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Chapter 4

CH 320M Chapter 4 Textbook Notes

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University of Texas at Austin
CH 320M
John A.Colapret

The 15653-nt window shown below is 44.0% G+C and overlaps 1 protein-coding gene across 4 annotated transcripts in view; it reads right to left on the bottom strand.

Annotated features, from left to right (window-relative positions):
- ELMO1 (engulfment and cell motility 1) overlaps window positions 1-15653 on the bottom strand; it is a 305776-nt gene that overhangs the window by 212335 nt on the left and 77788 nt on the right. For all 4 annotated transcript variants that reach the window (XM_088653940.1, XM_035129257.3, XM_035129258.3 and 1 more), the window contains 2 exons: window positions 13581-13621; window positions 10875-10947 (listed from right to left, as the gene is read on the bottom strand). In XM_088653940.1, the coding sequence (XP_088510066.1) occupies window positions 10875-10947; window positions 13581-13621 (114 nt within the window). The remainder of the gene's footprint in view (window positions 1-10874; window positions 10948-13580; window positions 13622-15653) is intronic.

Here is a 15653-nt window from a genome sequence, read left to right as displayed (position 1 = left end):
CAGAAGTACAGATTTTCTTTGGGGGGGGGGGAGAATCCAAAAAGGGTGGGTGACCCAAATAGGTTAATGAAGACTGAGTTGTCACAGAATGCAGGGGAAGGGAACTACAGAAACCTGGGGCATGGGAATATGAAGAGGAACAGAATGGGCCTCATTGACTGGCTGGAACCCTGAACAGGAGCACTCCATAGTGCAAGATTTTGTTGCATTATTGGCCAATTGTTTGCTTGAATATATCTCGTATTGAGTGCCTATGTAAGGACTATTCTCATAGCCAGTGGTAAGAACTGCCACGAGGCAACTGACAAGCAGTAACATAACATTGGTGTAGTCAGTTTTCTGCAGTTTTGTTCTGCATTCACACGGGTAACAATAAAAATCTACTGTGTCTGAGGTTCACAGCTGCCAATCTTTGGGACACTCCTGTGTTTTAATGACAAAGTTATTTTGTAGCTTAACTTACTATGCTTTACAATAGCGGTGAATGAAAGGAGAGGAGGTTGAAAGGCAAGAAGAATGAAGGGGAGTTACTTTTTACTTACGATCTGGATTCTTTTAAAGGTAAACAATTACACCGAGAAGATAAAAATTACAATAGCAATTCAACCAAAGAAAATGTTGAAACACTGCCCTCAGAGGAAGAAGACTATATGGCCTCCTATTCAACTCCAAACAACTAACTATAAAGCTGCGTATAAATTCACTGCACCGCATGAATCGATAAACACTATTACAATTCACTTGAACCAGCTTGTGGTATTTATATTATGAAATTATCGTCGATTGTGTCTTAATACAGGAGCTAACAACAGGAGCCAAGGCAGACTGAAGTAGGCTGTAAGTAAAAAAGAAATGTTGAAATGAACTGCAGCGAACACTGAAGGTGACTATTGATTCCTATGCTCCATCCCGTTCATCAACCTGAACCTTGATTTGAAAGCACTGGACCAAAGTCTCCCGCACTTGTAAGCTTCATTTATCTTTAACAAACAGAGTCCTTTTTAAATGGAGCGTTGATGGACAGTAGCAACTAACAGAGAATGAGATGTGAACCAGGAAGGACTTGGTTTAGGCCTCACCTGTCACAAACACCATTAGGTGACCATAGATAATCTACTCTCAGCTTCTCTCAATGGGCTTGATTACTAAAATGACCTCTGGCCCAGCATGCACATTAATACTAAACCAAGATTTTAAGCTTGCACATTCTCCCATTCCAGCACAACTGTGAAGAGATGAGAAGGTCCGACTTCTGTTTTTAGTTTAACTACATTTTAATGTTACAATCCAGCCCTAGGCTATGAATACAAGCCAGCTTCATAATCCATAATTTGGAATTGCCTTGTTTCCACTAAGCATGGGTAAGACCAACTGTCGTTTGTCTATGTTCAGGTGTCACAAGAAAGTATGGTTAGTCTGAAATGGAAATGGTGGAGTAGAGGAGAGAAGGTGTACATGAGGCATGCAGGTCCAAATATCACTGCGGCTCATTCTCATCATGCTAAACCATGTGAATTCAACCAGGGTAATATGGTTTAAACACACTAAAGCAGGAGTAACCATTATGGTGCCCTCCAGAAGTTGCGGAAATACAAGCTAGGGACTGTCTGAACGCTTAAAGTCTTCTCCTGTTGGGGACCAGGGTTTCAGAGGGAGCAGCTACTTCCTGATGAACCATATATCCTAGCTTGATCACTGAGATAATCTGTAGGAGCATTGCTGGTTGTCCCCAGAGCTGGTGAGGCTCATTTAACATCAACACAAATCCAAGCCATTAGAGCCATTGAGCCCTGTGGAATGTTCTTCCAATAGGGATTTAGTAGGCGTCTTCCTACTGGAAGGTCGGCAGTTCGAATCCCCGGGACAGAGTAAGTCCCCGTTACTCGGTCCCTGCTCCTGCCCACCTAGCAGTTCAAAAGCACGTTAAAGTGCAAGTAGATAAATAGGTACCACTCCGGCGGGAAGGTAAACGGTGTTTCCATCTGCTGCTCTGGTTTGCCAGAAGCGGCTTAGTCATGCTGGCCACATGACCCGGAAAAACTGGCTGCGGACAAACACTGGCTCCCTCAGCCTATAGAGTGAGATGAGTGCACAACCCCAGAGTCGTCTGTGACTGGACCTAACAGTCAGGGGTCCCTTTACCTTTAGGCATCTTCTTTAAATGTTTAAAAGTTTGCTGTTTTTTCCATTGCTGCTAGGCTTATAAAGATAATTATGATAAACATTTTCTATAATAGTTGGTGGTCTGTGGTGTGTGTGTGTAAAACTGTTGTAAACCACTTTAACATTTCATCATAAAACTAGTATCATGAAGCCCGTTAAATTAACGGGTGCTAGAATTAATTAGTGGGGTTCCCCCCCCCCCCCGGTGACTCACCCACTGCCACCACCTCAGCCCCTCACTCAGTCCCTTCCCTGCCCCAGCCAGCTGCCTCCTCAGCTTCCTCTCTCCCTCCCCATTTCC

4.1 ArrheniusAcids and Bases Thursday,September 05, 2013 12:01 AM Arrhenius definition: + • An acid is a substance that dissolves in water to produce H ions • A base is a substance that dissolves in water to produce OH ions - This was established back then, but we now know that these definitions aren't accurateto refer to an acid and base. Today's definition: An H ion immediately combines with a water molecule to give a hydronium ion H O + 3 • Hydration of the hydronium ion itself gives the ion H O 3 2+ + + • The monohydrated and dihydrated forms (H O and H O 3 are the M3JO2 hydrated forms present in aqueous solution ○ Present in equal concentrations • Arrhenius is modified to take into account these interactions of H with water molecules. Arrhenius definitions are still valid as long as it's about AQUEOUS SOLUTIONS 4.2 Bonsted-Lowry Acids and Bases Thursday, September26, 2013 9:14 AM 1923, Danish chemist Johannes Bronsted and English chemist Thomas Lowry independently proposed the followingdefinitions Bronsted-Lowry definition: • An acid is a proton donor • A base is a proton acceptor • And acid-base reaction is a proton-transfer reaction Conjugate Acid-Base Pairs Differ by a Proton Thursday, September26, 2013 9:16 AM Conjugateacid-base pair - any pair of moleculesor ions that can be interconverted by transfer of a proton • Conjugatebase - when an acid transfers a proton to a base, the acid is converted to this • Conjugateacid - when a base accepts a proton, it's converted to this Curvedarrows can also be used to show the transfer of a proton: **the arrows can't point backwards! The Bronsted-Lowry definitions DON'T REQUIREWATER as a reactant Ex: Example 4.1 Thursday, September26, 2013 9:20 AM Example 4.2 Thursday, September26, 2013 9:20 AM Bronsted-Lowry Bases with Two or More Receptor Sites Thursday, September 26, 2013 9:21 AM Many organic compounds have two or more receptorsites! The morestablecharged speciesis the one in whichthe chargeis more delocalized---relativechargedelocalizationcan be understand by resonance. Ex: • Wenow examineeach cationand determinewhichis more stable(lowerin energy) ○ Writethecontributingstructures   A-1and A-3makethe greatercontributions ○ Two resonancecontributingstructureforprotonation on the hydroxyl oxygengivingcationB   B-2at best makesa minorcontributionbecause of the adjacent positivecharges Chapter 4 Page 6 Example 4.3 Thursday, September26, 2013 9:27 AM π Electrons as Bronsted-Lowry Bases Thursday, September 26, 2013 9:28 AM So far,we consideredproton transferto atomshavinga nonbondingpair of electrons -----also occur with compoundshaving π electrons Ex: Carbocation- a species in which oneof its carbonshasonly 6 electrons in its valence shell andcarries a charge of +1 Chapter 4 Page 8 Example 4.4 Thursday, September26, 2013 9:36 AM 4.3 AcidDissociationConstants,pK , and the RelativeStrengths of a Acidsand Bases Thursday,September26, 2013 9:37 AM Any quantitative measure of the acidity of organic acids or bases involves measuring the equilibrium concentrations of the various components in an acid-base equilibrium. • Strength of an acid is expressed by an equilibrium constant • Ex: ○ ○ ○ Water is the solvent for this reaction Acid dissociation constanta- K • The larger the pKa, the weakerthe acid • The smaller the pKa, the stronger the acid • The weaker the acid, the stronger its conjugatebase • The stronger the acid, the weakerits conjugatebase Chapter 4 Page 10 Example 4.5 Thursday, September26, 2013 9:43 AM 4.4 The Position of Equilibrium in Acid-Base Reactions Thursday, September26, 2013 9:44 AM Negative pKa value ---- majorityof moleculesof the acid are dissociated in water • Ex: HCl has pKa = -7 ○ Positive pKa value ----most acid moleculesremainundissociated in water • Ex: acetic acid has pKa of 4.76 ○ Example of the acid-base reaction of acetic acid and ammonia to from acetate ion and ammonium ion: THE MOST IMPORTANT CONCEPTIS AS FOLLOWS: in an acid-base reaction, the position of equilibrium alwaysfavors reaction of the stronger acid and stronger base to form the weakeracid and weaker base. How to Calculate the Equilibrium Constants for Acid-Base Reactions Thursday, September26, 2013 9:56 AM Example 4.6 Thursday, September26, 2013 9:58 AM 4.5 Thermochemistry and Mechanisms of Acid-Base Reactions Thursday, September26, 2013 9:58 AM Reaction mechanism - step-by-step description of how a chemical reaction occurs • Describes which bonds are broken and which bonds are formed Thermochemistry - the study of the energy of the entire system at everyinstant of a reaction Thermal Reactions and Transition States Thursday, September26, 2013 10:00 AM Most chemical reactions occur via COLLISIONS! Thermal reactions - reactions that result by virtueof the kineticenergy put into a reaction vessel due to temperature • During collisions,kinetic energyof the reactants is converted into potential energy ○ The potential energyis stored in the chemical structures in the form of the structural strains  Energy is releasedas the moleculesagainadopt their optimal geometries Transition state - commonly calledactivated complex; the highest energypoint on a reaction coordinate diagram Reaction Coordinate Diagrams and Thermochemistry Thursday, September 26, 2013 10:07 AM Reaction coordinate diagrams - a graph showing the energy charges that occur during a chemical reaction • Vertic
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